Chinese Minister of Water Resources, H.E. Mr. E Jingping, said that China welcomed the MRC and its Secretariat to play a constructive role in the Lancang-Mekong Cooperation. This is also joined by Myanmar Minister of Natural Resources and Environmental Conservation, H.E. Mr. Ohn Winn, who offered his commitment to enhance cooperation with the MRC.
Development partners who represented in the Summit also stated that the MRC had significantly evolved and yielded many successes over the years.
The anniversary of the Mekong Agreement, which was signed on 5 April 1995, is commemorated every year with the celebration of the Mekong Day. This year, the occasion was celebrated by exhibiting key MRC achievements and products, including the winning entries of a recent writing competition on the Mekong River, during the 3rd MRC Summit and International Conference.
Other priorities noted in the declaration include keeping up the recent momentum in implementing the procedures on water use in the basin; implementing the basin-wide strategies and guidelines especially joint projects; strengthening the MRC basin-wide monitoring networks and forecasting systems for floods and droughts, and the data and information management systems underpinning them; identifying and implementing opportunities for further cooperation with partners and important regional cooperation frameworks, including Mekong-Lancang Cooperation.
Finally, the heads of government reaffirmed their support to the MRC’s ongoing institutional reform, which is well on its way to transforming the commission into a lean, efficient, and financially self-sufficient organisation.
The next MRC Summit will be held in four years, in April 2022, in Lao PDR.
Note to editors:
The MRC is an intergovernmental organisation for regional dialogue and cooperation in the lower Mekong river basin, established in 1995 based on the Mekong Agreement between Cambodia, Lao PDR, Thailand and Viet Nam. The organisation serves as a regional platform for water diplomacy as well as a knowledge hub of water resources management for the sustainable development of the region.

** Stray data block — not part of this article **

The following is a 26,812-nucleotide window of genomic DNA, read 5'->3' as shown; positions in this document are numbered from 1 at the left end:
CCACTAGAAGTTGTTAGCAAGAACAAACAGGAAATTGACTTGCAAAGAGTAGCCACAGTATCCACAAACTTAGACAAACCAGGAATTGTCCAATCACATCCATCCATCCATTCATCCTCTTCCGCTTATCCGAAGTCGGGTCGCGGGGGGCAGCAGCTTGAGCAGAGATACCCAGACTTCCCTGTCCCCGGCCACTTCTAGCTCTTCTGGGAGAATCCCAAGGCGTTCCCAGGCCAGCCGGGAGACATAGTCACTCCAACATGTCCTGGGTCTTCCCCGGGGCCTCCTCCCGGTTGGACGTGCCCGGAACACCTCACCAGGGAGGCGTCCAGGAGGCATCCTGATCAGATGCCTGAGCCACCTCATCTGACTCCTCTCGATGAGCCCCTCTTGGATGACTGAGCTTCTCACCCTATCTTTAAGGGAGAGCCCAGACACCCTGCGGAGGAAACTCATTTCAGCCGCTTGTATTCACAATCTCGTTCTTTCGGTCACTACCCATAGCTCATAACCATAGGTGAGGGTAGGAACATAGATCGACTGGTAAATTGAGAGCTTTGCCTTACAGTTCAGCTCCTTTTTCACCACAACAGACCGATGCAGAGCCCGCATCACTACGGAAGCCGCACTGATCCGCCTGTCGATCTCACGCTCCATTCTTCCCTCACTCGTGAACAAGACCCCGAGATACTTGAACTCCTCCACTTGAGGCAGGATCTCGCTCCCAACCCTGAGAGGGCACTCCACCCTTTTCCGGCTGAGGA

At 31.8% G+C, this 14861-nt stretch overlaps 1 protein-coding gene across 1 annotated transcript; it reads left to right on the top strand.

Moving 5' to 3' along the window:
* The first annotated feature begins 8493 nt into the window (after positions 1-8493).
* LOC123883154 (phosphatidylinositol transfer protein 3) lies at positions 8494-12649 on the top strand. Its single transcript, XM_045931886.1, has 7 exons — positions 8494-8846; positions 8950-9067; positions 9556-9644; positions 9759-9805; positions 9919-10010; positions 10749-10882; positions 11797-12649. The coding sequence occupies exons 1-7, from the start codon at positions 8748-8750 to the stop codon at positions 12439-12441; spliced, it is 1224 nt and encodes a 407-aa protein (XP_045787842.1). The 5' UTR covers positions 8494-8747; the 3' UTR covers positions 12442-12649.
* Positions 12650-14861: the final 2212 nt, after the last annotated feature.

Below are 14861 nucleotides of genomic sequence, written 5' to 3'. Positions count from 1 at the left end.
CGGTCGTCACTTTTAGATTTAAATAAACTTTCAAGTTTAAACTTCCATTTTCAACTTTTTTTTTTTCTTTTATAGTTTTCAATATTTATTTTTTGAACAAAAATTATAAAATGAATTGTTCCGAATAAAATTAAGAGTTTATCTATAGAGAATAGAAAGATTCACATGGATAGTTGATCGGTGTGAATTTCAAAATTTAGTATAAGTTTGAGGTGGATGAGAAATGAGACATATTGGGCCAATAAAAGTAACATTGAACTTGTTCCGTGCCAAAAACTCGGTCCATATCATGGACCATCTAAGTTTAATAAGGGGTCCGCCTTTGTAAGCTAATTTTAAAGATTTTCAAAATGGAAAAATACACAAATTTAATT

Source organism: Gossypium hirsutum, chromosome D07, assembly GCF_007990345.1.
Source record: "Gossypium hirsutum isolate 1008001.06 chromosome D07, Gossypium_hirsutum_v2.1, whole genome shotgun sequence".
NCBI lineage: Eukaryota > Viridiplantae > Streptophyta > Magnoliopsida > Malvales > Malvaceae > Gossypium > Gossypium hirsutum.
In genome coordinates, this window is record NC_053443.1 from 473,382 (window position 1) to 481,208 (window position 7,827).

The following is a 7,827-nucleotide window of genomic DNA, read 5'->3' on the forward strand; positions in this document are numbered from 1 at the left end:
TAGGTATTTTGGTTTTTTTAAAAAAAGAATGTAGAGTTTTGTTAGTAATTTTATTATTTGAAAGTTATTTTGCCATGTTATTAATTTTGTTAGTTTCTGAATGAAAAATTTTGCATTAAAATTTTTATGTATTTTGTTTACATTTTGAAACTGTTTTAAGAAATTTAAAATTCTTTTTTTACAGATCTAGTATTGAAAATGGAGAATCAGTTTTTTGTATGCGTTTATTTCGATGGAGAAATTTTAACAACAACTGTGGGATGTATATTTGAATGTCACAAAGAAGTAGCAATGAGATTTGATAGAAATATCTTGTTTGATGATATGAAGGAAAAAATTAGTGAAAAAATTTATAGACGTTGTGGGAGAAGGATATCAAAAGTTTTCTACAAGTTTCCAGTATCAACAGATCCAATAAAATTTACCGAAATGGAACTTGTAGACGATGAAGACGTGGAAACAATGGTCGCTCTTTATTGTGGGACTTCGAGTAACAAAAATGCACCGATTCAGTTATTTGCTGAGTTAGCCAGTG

For more information, please contact:
Mr. Sopheak Meas
Interim Communication Officer for Press
Mekong River Commission Secretariat
Mobile: +855-12266653 (Cambodia)
As the 3rd Mekong River Commission (MRC) Summit came to a close today, the Siem Reap Declaration was adopted by the MRC member ...
MRC received a one-day advance ‘emergency notification’ from China – its dialogue partner – about its planned water discharge from the Jinghong Reservoir to the lower Mekong River tomorrow, aimed to ensure power grid security
A two-day international conference convened by the Mekong River Commission (MRC) comes to a close today...
Next week, the Mekong River Commission (MRC) will convene the 3rd MRC Summit in Siem Reap, Cambodia. This capstone event will bring together the four Prime Ministers of Cambodia, Lao PDR, Thailand, and Viet Nam ...
Today, five Mekong riparians were named as winners of a Mekong River Commission (MRC) writing competition, which had posed the question: What does the Mekong River mean to you?